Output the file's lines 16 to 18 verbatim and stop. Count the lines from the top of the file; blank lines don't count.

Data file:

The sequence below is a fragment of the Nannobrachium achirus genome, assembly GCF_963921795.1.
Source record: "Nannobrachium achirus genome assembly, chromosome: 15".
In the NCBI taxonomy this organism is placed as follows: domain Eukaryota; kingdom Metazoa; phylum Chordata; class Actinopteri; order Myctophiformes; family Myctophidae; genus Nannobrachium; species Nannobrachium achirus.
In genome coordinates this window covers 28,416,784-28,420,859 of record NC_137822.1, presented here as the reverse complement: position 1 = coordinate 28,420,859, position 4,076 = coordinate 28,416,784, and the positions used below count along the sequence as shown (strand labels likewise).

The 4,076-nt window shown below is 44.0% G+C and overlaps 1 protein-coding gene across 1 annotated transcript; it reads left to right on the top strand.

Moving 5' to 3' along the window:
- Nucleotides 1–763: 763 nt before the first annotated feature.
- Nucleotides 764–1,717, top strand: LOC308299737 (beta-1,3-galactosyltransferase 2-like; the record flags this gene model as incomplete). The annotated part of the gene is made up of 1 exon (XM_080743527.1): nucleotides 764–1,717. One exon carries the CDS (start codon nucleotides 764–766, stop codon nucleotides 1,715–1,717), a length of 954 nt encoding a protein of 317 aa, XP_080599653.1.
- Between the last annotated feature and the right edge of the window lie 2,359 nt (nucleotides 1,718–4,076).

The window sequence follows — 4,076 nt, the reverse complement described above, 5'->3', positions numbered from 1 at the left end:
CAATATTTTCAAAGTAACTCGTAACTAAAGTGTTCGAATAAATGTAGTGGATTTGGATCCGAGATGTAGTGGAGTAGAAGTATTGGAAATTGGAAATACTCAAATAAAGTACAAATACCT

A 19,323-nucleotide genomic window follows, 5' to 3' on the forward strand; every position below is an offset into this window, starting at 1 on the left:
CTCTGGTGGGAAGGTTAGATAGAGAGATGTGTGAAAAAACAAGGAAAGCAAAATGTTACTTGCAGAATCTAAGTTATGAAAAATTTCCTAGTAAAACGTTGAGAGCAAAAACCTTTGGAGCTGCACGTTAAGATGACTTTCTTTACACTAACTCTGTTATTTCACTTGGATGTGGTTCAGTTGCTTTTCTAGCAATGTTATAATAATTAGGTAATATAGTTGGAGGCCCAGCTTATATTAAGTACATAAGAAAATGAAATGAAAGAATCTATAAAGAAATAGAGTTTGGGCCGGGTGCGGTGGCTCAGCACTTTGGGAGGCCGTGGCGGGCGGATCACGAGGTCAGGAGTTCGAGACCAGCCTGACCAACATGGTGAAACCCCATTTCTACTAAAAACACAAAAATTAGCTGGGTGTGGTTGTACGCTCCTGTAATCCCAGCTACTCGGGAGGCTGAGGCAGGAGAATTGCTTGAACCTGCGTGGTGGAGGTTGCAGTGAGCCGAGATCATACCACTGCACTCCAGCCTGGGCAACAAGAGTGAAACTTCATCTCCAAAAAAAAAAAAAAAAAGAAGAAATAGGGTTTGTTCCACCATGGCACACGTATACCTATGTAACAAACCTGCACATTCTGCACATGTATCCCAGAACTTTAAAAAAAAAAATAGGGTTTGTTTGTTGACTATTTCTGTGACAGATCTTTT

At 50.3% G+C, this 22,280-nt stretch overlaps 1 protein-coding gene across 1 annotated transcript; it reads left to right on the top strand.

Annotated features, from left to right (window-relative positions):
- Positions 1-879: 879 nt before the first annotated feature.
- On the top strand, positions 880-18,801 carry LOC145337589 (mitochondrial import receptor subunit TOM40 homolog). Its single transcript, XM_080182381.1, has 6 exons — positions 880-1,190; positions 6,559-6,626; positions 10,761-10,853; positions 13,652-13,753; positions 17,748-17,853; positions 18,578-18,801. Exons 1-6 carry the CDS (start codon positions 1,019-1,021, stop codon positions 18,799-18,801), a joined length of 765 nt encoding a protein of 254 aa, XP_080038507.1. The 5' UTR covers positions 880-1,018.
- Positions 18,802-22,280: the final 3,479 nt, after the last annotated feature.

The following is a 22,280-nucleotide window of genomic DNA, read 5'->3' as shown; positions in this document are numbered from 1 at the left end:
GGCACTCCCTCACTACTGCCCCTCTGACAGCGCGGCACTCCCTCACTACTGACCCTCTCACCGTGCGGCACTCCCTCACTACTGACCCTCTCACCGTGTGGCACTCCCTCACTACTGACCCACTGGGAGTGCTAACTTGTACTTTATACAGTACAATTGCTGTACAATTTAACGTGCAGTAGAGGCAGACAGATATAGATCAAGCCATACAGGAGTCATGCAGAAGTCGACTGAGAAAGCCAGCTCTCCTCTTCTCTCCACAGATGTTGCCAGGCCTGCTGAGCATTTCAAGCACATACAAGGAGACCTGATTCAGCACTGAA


- Positions 1-879: 879 nt before the first annotated feature.
- On the top strand, positions 880-18,801 carry LOC145337589 (mitochondrial import receptor subunit TOM40 homolog). Its single transcript, XM_080182381.1, has 6 exons — positions 880-1,190; positions 6,559-6,626; positions 10,761-10,853; positions 13,652-13,753; positions 17,748-17,853; positions 18,578-18,801. Exons 1-6 carry the CDS (start codon positions 1,019-1,021, stop codon positions 18,799-18,801), a joined length of 765 nt encoding a protein of 254 aa, XP_080038507.1. The 5' UTR covers positions 880-1,018.
- Positions 18,802-22,280: the final 3,479 nt, after the last annotated feature.